Few places in the world have the historic charm of Havana, Cuba. From the cobblestone streets of Old Havana, to the brightly colored 1950s taxis everywhere you turn, a visit to the Cuban capital makes you feel like you’ve stepped back in time. Western Union (WU) has the scoop on 5 must-see attractions in Havana, Cuba that will give you a taste of Cuba’s vibrant culture.
Callejon de Hamel
Longing for some live music? Look no further than the Callejon de Hamel, a street-turned-art installation in the Afro-Cuban style. Everywhere you look, you’ll be surrounded by funky street murals, offbeat art shops, and quirky sculptures that make for unforgettable photo ops. Don’t get distracted by the art, however, because the best thing about the Callejon is the intense rumba music and dancing that kicks off at noon on Sundays. Get swept away by the drum rhythms that mesmerize both tourists and locals alike.
If you love people watching, you won’t be disappointed walking along this 8-km seaside stretch, a meeting place for lovers, friends, poets, fishermen, and musicians. On a hot summer night, it may feel like the whole city is gathered here to meet and greet and admire the ocean waves. Due to the corrosive effects of the water, many of the buildings have fallen into disrepair, but even still, if you’re looking for a local hotspot that’s quintessentially Cuban, the Malecón delivers.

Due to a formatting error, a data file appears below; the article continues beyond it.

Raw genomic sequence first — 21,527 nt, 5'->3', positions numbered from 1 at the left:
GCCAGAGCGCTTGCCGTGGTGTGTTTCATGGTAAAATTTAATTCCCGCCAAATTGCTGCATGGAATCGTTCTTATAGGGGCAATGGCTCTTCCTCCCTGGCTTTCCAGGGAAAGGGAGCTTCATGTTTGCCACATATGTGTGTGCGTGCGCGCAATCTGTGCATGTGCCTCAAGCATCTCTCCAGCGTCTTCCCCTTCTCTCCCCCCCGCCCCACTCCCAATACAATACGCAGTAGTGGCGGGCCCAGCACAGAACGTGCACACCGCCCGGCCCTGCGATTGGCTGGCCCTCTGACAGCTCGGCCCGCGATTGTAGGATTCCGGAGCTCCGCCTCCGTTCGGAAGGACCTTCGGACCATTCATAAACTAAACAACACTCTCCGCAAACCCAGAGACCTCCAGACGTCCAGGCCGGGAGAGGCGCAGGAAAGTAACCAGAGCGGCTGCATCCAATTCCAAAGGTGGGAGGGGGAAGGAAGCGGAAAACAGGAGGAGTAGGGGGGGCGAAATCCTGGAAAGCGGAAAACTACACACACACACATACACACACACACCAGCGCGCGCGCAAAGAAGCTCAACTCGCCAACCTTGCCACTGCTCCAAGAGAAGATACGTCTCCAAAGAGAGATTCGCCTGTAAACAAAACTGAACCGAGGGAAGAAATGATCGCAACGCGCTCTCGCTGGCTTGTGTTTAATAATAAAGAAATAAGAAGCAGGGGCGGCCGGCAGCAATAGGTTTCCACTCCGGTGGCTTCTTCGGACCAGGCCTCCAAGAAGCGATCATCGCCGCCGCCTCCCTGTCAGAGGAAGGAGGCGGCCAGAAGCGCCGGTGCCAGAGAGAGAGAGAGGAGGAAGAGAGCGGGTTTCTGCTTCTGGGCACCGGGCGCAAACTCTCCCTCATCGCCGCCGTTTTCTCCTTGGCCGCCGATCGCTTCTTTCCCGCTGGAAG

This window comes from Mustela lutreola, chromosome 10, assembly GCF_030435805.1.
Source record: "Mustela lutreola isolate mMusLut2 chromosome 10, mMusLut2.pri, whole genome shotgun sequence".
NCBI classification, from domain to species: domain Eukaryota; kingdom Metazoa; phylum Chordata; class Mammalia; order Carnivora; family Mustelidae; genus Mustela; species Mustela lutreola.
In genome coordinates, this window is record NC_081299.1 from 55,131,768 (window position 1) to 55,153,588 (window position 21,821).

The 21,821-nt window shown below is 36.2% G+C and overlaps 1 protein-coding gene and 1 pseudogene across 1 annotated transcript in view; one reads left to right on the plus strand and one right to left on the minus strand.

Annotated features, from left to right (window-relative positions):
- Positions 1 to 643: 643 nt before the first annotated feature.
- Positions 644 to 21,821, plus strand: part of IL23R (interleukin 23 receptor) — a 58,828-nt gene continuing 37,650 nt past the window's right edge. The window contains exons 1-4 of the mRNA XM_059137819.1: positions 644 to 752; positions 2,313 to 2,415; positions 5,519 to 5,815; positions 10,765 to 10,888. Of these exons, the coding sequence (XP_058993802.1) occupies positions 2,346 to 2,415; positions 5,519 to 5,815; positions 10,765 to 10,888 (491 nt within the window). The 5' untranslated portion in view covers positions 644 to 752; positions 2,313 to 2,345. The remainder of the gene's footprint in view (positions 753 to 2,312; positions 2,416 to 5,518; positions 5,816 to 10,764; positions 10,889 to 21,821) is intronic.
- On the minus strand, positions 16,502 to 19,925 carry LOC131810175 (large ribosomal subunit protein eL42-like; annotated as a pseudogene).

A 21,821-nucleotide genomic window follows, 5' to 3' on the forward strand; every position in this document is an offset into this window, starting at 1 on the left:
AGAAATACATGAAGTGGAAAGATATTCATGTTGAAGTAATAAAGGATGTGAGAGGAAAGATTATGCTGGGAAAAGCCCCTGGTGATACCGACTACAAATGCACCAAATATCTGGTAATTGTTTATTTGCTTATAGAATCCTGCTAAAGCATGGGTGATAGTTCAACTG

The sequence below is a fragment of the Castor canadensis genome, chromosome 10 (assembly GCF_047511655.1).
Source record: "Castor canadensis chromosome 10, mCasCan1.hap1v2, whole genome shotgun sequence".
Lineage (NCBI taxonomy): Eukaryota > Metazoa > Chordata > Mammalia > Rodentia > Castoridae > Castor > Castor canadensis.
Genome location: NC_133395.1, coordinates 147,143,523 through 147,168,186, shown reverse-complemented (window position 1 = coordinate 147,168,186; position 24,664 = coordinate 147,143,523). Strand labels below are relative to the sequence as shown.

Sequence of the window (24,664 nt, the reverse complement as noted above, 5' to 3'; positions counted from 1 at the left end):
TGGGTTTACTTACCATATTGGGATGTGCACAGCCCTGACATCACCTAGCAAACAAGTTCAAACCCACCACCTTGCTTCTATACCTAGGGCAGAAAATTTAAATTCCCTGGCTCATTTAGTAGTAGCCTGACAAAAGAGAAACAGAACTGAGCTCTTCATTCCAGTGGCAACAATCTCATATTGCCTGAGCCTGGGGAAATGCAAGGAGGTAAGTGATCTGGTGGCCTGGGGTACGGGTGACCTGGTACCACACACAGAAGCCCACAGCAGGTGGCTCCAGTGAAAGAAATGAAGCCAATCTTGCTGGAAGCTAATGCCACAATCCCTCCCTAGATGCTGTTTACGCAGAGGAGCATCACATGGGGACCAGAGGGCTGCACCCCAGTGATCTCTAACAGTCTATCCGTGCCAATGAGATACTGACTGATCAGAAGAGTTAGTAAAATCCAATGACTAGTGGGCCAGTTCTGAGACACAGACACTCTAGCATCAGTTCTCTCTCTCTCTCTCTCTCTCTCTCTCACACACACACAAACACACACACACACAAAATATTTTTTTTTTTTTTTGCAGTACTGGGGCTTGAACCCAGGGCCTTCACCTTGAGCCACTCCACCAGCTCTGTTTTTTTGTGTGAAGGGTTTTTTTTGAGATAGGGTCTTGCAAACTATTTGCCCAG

Fortaleza de San Carlos de la Cabaña
If military history is your thing, then the Fortaleza de San Carlos de la Cabaña is a must-stop on your tour of Havana. Built between 1763 and 1774 to protect the city from invaders, this colossal construct is the largest Spanish colonial fortress in the Americas.
The fort has been restored, and visitors can enjoy restaurants, bars, shopping, and a cigar store containing the world’s longest cigar. There are even two museums, the Museo de Fortificaciones y Armas and Museo de Comandancia del Che, dedicated to revolutionary Che Guevara. Daytime visitors will enjoy an all-encompassing view of the city, while nighttime visitors will be able to view the nightly cañonazo ceremony, where actors in 18th century garb re-enact the firing of a cannon over the harbor.
Necrópolis Cristóbal Colón
Yes, this is a cemetery, but don’t be weirded out – this gorgeous 56-hectacre miniature city named for Christopher Columbus is made of bronze, marble, and granite, and is chock-full of rich Cuban history and symbolism. It also happens to be the final resting place of some of Cuba’s most famous 19th and 20th-century artists and luminaries.
Some family vaults are actually tiny versions of the owners’ mansions, complete with architectural details like arches and stained-glass windows. Start your tour at the information office, where you can purchase a guidebook with a detailed map, or inquire about hiring a personal guide.
Museo Nacional de Bellas Artes
For a taste of Cuba’s art culture, look no further than the Museo Nacional de Bellas Artes (National Museum of Fine Art). The museum, which is broken up into two separate sites, houses an extensive collection of international art, including everything from 2000-year-old Roman mosaics to modern-day Cuban pop art. If you want to focus solely on Cuban art, choose the Arte Cubano section of the museum, and enjoy famous works from Cuban artists such as Raúl Martínez, Guillermo Collazo, and Wilfredo Lam.
Have you visited Havana, and if so, what were your favorite sights to see? Let us know in the comments!